One of the defining societal shifts over the last few generations has been the change in attitudes to homosexuality. The Act takes us from the present day, back to the 1950/60’s where this shift started. However this is no dry play pushing its own agenda. At heart we are treated to a love story. That is why I found it a captivating piece of theatre.
It’s a one man show, and Matthew Baldwin ( who co-wrote it with Director Thomas Hescott), gives portrayals to all sorts from the 50/60’s homosexual underground through to the Lord who passionately petitions the House of Lords to change the law. He also tops and tails the piece as a modern-day gay man, with his own struggles and questions.
He intersperses the play with songs, in which familiar tunes have their lyrics wittily changed and these provide a perfect counterpoint to the other scenes. For me the backbone of the piece are the verbatim sections of the Wolfended report and Lord presenting them to the House of Lords. These frame the play superbly. It is also an astonishing fact that the Church of England and other churches were so positive for the Wolfenden Reports recommendation on the decriminalising of homosexuality. something I was unaware of until last night.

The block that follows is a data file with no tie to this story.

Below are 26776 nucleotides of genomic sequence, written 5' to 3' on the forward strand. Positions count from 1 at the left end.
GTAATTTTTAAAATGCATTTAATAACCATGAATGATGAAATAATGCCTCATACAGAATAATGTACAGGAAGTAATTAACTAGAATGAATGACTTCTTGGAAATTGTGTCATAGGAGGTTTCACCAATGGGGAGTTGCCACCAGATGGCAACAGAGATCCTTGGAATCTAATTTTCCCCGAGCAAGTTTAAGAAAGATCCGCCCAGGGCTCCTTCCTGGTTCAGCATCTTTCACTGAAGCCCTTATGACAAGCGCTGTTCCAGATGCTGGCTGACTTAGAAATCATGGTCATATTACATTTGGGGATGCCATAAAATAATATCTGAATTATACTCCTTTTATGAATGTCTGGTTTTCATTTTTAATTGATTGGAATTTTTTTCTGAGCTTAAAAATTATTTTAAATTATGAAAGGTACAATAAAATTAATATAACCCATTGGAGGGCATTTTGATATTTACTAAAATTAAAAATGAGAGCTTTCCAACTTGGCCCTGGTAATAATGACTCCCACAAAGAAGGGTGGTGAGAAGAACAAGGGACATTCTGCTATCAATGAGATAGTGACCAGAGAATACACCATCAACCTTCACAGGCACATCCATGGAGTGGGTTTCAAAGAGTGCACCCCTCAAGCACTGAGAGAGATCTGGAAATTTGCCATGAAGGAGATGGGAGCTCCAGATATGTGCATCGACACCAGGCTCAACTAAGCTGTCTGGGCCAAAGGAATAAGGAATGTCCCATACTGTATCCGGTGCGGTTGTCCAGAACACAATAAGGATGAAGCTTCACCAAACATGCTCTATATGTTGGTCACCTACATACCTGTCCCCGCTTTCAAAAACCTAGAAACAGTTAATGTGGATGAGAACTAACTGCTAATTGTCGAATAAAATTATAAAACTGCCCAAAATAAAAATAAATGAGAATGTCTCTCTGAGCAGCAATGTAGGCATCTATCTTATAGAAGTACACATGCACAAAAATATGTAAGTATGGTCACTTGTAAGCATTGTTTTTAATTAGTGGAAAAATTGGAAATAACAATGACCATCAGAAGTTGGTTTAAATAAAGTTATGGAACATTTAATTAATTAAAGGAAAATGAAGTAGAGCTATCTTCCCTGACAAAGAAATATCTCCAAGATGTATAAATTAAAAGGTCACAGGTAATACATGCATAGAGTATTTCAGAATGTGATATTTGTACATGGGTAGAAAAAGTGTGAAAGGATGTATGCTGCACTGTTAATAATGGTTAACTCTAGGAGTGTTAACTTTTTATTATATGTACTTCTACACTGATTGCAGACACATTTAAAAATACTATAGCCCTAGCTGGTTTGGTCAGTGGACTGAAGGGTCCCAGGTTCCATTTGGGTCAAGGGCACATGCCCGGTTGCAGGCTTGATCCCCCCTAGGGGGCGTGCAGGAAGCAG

It does on occasions feel a bit disjointed, however towards the end as it moves to a tragic side of the love story it settles down beautifully.
There was gay slang aplenty being used, and I’m sure a few of the jokes went over my head. At no point did I feel this was an inaccessible play for me though. On the contrary, it provided a glimpse into someone else’s world and reaffirmed my belief that we all regardless of our sexual orientation share a common bond in the love we feel for others.
STARS : ★ ★ ★ (and a half)